The main argument made by Providers was that the Statute, at the time it was enacted in 1973, clearly and unambiguously applied to reimbursements made to a provider by a carrier. Alternatively, Providers argued the 1973 legislative history of House Bill 1107 (Colo. 1973) confirmed that the Statute requires insurers to reimburse providers equally for substantially identical services. The district court fully considered these arguments and concluded the Statute, as it existed in 1973, could not be read as Providers argued and, thus, their complaint failed to state a claim for relief plausible on its face. As we have concluded, we find no reversible error in the district court's ruling.
Providers argue the district court erred by not permitting them to amend their complaint 3 “in order to fully address the issues and supplement the record,” but they do not specifically identify the 1987 amendment as an issue requiring further development. Although the parties stated generally during oral argument that changes in billing and reimbursement practices occurred in the healthcare field after 1973, neither provided any record support for this proposition and Providers have never identified billing practices as an area that required further factual development. Further, while it may be accurate that carriers did not reimburse providers directly in 1973 and only began to do so some time later,4 that fact does not support Providers' argument that the Statute applied to healthcare providers when it was enacted in 1973. Providers have never taken the position the 1987 amendment represented a significant expansion of the Statute, in light of changed billing practices, such that the Statute's provisions thereafter applied to both policyholders and providers. Because this court does not engage in speculation or craft arguments for an appellant, we do not consider this possibility.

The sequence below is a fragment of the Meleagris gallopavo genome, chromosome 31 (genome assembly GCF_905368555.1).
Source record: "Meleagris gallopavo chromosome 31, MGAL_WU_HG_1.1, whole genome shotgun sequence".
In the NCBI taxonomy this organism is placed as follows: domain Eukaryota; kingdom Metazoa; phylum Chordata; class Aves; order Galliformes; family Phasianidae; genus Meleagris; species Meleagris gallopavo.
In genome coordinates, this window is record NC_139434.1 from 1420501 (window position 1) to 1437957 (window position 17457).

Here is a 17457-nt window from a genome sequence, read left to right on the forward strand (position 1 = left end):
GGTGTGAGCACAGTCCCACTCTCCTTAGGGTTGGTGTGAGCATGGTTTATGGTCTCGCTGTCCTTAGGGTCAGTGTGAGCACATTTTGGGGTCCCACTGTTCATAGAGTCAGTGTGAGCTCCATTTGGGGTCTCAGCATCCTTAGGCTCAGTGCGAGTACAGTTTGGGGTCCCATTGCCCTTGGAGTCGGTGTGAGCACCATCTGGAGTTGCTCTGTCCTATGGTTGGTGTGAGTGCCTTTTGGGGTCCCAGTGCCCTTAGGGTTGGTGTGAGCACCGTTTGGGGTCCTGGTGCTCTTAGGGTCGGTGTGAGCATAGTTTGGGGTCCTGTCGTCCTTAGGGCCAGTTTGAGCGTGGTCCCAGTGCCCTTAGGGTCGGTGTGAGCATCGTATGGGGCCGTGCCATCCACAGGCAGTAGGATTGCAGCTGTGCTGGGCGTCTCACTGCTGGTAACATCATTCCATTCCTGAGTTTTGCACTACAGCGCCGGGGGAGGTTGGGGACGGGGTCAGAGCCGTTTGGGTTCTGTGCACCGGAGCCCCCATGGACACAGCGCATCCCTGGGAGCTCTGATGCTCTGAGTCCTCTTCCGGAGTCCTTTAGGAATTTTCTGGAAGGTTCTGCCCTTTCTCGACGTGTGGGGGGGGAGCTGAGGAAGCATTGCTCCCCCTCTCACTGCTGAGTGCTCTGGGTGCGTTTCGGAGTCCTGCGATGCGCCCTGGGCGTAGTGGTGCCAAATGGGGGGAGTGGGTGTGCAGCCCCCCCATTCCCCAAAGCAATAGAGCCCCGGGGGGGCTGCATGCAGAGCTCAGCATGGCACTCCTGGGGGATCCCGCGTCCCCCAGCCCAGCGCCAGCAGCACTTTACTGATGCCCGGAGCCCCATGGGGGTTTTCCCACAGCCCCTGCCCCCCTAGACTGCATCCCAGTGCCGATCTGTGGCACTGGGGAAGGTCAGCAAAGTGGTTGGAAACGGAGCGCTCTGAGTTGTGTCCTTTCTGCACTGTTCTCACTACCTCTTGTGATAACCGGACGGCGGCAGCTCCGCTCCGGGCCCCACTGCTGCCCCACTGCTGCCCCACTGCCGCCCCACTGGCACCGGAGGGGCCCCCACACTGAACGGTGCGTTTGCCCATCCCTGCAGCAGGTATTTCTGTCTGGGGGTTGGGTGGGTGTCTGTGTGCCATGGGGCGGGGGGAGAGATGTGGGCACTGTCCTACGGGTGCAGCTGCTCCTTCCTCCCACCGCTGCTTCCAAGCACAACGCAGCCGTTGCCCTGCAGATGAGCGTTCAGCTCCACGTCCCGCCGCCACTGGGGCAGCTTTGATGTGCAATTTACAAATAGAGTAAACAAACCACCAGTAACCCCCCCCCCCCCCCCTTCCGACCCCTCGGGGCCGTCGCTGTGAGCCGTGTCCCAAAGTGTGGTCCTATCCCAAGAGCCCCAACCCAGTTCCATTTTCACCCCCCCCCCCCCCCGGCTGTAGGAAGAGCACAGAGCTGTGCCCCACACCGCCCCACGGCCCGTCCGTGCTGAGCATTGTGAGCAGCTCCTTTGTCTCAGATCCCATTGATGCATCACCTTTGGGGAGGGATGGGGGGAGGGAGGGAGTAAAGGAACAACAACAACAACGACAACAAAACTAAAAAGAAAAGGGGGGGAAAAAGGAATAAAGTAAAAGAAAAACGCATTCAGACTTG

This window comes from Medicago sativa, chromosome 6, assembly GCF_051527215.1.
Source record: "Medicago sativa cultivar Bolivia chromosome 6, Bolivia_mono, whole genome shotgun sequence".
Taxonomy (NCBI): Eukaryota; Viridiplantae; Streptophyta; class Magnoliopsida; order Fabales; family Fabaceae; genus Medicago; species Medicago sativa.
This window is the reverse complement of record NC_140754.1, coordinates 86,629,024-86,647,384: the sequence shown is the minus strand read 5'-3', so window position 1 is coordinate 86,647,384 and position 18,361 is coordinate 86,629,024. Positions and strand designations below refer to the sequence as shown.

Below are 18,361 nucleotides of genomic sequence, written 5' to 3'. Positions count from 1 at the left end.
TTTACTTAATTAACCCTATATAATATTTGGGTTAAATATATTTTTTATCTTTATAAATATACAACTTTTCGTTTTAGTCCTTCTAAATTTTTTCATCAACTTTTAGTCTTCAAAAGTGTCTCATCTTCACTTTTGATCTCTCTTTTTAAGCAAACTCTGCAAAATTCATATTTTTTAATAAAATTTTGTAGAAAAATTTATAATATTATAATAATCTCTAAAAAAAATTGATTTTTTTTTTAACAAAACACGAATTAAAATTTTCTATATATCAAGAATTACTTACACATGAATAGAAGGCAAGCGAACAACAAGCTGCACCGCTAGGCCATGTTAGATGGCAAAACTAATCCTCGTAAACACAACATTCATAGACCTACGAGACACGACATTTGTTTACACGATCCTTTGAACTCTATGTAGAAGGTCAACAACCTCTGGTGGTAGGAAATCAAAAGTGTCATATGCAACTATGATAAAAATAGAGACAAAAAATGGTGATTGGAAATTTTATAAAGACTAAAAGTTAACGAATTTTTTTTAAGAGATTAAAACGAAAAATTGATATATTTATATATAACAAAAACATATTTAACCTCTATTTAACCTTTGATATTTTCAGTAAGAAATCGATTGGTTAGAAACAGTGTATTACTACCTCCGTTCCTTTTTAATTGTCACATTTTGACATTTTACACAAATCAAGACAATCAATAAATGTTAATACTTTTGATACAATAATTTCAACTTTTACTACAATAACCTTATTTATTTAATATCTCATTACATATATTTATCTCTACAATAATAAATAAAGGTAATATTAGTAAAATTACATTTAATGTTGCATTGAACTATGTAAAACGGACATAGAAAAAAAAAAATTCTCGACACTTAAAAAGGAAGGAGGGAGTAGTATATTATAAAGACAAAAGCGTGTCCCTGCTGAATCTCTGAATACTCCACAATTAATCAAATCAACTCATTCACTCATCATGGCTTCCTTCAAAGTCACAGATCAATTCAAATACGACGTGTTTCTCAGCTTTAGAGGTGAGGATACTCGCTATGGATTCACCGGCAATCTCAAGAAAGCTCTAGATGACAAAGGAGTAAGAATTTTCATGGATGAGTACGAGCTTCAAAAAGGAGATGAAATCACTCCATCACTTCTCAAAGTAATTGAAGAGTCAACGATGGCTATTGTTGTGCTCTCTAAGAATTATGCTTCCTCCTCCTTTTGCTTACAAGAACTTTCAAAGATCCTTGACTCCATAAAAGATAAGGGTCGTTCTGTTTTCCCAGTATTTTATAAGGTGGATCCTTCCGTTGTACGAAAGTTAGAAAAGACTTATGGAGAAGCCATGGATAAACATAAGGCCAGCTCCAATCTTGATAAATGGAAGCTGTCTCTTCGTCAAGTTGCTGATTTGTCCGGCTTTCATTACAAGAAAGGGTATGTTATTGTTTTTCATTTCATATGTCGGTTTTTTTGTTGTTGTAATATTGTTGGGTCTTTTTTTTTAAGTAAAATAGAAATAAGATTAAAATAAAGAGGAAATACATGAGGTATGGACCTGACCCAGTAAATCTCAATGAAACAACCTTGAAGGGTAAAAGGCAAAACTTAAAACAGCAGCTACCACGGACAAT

Because the argument has not been made to this court, we express no opinion on whether the 1987 amendment provides any support for the conclusion the Statute, as so amended, applies to providers.5 We rule only that, on the facts alleged and the claims actually presented, Providers have not stated a claim for relief plausible on its face and have failed to show that amendment of their complaint would not be futile.